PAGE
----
The diagnosis of generalized pain – fibromyalgia related research

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Patients whose symptoms include widespread, diffuse

musculoskeletal pain are commonly referred for rheumatological

evaluation, even when the underlying cause may lie out with

the remit of rheumatology. A diagnosis of fibromyalgia may

seem highly probable even from the referral letter, or after a

few leading questions during the consultation. However, the

lack of specificity of the many symptoms associated with

widespread pain means that other diagnoses have to be

considered. The history and examination must bear in mind

alternative and concomitant musculoskeletal disorders, such as

mild systemic lupus erythematosus, polyarticular

osteoarthritis, rheumatoid arthritis, polymyalgia rheumatica,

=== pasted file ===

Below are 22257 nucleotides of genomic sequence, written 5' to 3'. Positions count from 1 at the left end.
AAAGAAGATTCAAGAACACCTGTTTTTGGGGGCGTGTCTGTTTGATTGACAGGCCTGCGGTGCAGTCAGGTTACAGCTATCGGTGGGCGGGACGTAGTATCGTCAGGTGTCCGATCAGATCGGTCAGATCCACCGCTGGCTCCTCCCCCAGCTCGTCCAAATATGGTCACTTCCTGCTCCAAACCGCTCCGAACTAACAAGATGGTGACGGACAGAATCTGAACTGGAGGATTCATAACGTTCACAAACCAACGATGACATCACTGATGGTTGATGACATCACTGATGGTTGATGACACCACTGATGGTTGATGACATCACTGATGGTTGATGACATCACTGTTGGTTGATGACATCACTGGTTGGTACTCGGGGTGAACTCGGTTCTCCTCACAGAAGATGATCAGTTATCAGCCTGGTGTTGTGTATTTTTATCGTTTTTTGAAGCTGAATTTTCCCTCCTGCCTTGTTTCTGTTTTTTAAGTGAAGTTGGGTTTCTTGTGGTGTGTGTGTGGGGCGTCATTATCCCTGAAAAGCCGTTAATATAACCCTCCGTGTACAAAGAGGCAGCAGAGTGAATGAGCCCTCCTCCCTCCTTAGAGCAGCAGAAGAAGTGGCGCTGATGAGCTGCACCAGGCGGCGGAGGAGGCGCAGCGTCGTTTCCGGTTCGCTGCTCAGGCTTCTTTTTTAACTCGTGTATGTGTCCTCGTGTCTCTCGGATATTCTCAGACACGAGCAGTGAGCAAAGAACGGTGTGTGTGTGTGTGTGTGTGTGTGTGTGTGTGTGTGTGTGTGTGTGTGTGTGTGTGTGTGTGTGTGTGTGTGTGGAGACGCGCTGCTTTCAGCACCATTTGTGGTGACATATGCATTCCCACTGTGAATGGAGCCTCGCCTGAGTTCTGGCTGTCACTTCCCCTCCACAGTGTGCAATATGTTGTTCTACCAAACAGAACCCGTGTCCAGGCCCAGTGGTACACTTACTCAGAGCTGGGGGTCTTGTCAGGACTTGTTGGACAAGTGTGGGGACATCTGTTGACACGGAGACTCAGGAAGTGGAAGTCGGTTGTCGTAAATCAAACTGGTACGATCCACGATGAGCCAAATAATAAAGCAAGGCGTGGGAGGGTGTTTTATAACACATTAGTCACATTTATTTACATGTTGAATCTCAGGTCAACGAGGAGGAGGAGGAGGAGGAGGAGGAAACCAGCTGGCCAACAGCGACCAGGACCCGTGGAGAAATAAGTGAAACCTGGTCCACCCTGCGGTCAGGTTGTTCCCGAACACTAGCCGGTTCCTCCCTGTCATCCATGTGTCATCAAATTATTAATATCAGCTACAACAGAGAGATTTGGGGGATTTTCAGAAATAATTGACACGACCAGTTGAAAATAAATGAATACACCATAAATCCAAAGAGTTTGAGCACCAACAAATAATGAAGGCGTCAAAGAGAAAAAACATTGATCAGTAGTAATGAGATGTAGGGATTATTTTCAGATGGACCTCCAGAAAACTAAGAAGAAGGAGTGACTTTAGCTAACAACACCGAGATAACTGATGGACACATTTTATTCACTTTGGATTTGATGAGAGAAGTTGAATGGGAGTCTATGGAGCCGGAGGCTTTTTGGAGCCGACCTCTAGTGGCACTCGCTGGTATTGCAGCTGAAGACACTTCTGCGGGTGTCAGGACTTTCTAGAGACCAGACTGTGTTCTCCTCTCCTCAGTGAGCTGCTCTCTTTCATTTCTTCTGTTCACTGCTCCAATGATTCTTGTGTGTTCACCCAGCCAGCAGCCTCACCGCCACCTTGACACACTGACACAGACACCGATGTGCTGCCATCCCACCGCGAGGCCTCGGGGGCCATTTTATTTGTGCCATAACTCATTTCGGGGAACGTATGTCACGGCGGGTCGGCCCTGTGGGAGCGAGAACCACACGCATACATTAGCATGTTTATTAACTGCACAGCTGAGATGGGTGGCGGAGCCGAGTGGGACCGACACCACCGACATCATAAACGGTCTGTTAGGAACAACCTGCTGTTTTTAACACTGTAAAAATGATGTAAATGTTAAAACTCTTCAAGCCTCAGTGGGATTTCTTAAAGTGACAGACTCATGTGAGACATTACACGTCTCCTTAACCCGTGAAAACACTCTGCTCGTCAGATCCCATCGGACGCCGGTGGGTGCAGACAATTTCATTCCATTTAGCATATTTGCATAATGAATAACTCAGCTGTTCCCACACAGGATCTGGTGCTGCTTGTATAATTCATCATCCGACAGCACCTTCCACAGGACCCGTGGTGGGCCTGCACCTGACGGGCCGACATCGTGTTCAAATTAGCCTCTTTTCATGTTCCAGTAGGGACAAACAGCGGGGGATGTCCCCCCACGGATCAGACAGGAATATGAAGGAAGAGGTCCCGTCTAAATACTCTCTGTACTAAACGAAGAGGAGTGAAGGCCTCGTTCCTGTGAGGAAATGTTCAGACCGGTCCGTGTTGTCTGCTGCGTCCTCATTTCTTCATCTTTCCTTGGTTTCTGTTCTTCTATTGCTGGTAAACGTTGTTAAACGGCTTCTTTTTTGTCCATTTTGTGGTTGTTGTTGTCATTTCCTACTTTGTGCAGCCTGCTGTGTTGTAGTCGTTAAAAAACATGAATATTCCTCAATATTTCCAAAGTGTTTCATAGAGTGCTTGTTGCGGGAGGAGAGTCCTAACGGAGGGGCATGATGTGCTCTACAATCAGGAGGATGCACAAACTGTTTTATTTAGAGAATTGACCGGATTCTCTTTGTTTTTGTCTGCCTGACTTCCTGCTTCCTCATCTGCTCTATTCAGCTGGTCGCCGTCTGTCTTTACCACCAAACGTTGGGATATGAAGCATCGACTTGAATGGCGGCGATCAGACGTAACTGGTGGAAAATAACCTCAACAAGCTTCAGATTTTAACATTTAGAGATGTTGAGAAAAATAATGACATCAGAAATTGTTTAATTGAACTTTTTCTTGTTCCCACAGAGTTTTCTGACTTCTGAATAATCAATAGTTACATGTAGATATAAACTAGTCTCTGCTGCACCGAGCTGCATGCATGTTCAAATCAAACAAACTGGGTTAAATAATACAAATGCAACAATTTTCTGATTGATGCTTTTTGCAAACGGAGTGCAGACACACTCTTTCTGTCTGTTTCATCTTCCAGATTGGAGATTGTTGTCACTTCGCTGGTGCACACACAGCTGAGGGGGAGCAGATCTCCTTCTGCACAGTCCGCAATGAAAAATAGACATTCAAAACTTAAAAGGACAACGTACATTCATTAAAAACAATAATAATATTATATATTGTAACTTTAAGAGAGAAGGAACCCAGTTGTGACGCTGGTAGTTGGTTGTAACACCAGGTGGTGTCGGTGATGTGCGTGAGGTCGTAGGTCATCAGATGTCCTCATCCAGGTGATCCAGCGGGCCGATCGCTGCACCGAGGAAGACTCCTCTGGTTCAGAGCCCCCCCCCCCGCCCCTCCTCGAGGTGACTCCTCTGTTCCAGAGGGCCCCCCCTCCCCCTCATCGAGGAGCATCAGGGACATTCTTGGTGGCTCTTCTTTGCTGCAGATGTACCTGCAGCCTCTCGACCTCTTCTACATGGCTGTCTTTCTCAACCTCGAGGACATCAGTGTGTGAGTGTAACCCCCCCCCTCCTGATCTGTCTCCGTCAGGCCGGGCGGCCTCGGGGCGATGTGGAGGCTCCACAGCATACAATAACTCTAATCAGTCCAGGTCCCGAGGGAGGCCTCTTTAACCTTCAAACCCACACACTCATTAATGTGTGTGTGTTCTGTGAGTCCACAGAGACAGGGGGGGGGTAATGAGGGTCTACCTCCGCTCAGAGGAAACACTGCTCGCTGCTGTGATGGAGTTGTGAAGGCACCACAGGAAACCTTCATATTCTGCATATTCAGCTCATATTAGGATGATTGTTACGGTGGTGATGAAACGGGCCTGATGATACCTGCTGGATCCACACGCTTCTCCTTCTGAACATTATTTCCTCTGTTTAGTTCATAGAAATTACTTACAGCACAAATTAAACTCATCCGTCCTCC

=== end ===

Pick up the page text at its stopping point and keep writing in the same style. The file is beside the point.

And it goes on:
hypermobility syndromes and even osteomalacia.

Non-rheumatological diseases may also have symptomatic

similarities to fibromyalgia, including neoplastic and

neurological diseases, hypothyroidism and other endocrine

disorders, chronic infections, as well as a variety of

psychiatric conditions. A rational approach to investigation

will usually allow other diagnostic possibilities to be

excluded without reinforcing the abnormal illness behaviour so

common in chronic pain states.

Reilly PA

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